November 7, 2017
Topic: Campus News
Stanford University psychology professor Claude M. Steele explained how stereotypes can affect people's lives, and recommended ways to create a successfully diverse community at the 2017 Diversity, Equity & Inclusion Summit on Tuesday.
In a successfully diverse community, Steele said, all members — regardless of identities or stereotypes surrounding those identities — feel comfortable and that they are able to take advantage of the full spectrum of available opportunities.
He said he arrived at the question of how to make such a community work through his extensive research on stereotype threat — a phenomenon that occurs whenever one is in a situation for which a negative stereotype about one's identities is relevant to the task or situation at hand.
"As soon as that's the situation, you know that you could be seen or treated in terms of that stereotype," said Steele, who served in U-M's Department of Psychology from 1987-91. "And if you care about what you're doing, if that's important to you, then the prospect of being reduced to a negative stereotype like that is upsetting, a distraction, (and) can interfere with your functioning right there in the immediate situation.
"And it can also have big consequences. It can make you feel like you don't want to be in this whole domain of life where you feel this pressure."
Stanford University psychology professor Claude M. Steele delivered the keynote address at the 2017 Diversity, Equity & Inclusion Summit. (Photo by Scott C. Soderberg, Michigan Photography)
Steele's keynote address at the Michigan League Ballroom kicked off this week's Diversity Summit, which will update the campus about the past year's work on universitywide and unit plans to improve diversity, equity and inclusion.
"In looking at the plans, it is clear that we are no longer in a place where the question is whether we should do something about diversity, equity and inclusion," said Robert Sellers, vice provost for equity and inclusion and chief diversity officer. "We're in a place now where the question is what should we be doing with respect to diversity, equity and inclusion."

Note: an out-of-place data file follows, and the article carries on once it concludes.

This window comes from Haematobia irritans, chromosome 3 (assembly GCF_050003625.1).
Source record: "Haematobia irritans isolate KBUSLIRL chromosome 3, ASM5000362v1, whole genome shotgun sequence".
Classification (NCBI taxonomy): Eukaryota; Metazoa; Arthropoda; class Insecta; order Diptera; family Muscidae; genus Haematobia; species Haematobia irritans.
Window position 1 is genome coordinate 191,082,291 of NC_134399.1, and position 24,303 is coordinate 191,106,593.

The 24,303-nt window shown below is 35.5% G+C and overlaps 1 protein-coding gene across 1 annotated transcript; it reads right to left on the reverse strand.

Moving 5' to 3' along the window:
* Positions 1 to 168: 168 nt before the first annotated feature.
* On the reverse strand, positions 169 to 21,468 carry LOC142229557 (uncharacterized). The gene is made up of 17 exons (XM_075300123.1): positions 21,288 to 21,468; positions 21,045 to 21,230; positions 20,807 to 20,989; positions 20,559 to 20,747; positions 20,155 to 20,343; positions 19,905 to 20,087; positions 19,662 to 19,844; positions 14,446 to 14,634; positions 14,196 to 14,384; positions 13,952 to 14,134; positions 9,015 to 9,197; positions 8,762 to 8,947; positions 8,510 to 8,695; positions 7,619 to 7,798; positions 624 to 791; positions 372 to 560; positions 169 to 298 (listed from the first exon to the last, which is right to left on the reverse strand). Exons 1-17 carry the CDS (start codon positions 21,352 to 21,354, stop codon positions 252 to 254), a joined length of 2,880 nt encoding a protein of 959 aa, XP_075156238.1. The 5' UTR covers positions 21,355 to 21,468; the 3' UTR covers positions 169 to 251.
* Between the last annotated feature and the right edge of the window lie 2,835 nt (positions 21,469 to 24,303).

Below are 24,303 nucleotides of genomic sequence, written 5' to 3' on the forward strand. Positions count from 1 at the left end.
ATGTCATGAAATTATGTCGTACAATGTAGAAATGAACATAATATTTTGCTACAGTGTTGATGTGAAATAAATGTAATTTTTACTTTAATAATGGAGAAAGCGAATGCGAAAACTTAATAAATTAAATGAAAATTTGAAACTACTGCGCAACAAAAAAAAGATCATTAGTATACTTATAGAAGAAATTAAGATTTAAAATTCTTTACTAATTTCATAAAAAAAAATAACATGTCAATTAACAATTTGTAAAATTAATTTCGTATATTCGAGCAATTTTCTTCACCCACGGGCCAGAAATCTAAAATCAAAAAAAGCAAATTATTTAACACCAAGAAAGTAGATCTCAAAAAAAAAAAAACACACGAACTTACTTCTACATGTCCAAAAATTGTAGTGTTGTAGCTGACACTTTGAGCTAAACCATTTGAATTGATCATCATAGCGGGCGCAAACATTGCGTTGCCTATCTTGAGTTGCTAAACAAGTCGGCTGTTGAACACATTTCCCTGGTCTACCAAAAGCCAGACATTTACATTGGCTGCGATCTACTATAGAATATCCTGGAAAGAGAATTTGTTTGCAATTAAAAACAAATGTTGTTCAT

Steele, who has held positions at a variety of institutions including Columbia University and University of California, Berkeley, is best known for his work on stereotype threat and its application to minority student academic achievement.
Steele said the stereotype threat concept began during his time working at U-M, when he sought to understand why the grade-point averages of African-American students consistently fell below the GPAs of other students, no matter their SAT scores before coming to college. A similar phenomenon occurred concerning women in science, technology, engineering and math courses.
Through experimentation, Steele discovered that stereotype threats do have an impact on people's performance.
Later in his address, Steele pointed out how both identity threat and the biases people hold are produced by the ways society is organized around identity.
"I don't want us to forget the fact that down on the ground we still have profound organizations, profound segregations going on that are organized around identity," he said. "Identity has, from the very outset of this country, been a mechanism by which advantage and disadvantage has been allocated."
"So when I arrive on campus as a kid, can I really assume that that identity isn't going to matter?" Steele asked. "That it won’t be something that could affect me at some point, that maybe I should be cautious here?"
In a diverse community, Steele said, a key component is trust built within the community across lines of difference.
"I think it's much more important for institutions to focus on building that trust than to focus entirely, at any rate, on bias," Steele said.
To do that, Steele said, we could look at how institutions are organized, whether it be analyzing the organization of social life, who takes what courses and majors, and the representation of institutional history.
Rethinking mindset is also key in this process, Steele said, adding that people trust people who are interested in them and want to help them.
He said it's almost a responsibility of higher education institutions to give more people the opportunity for personal conversations across lines of identity instead of only socializing within their groups, thereby facilitating learning about other people's lived experiences.
"I think this is necessary to have a successfully diverse community," Steele said. "I think it's not easy to just come from very segregated situations and willfully get along together. I think there has to be understandings and relationships developed and connections and exchanges of information that make that a relatively easy and natural thing."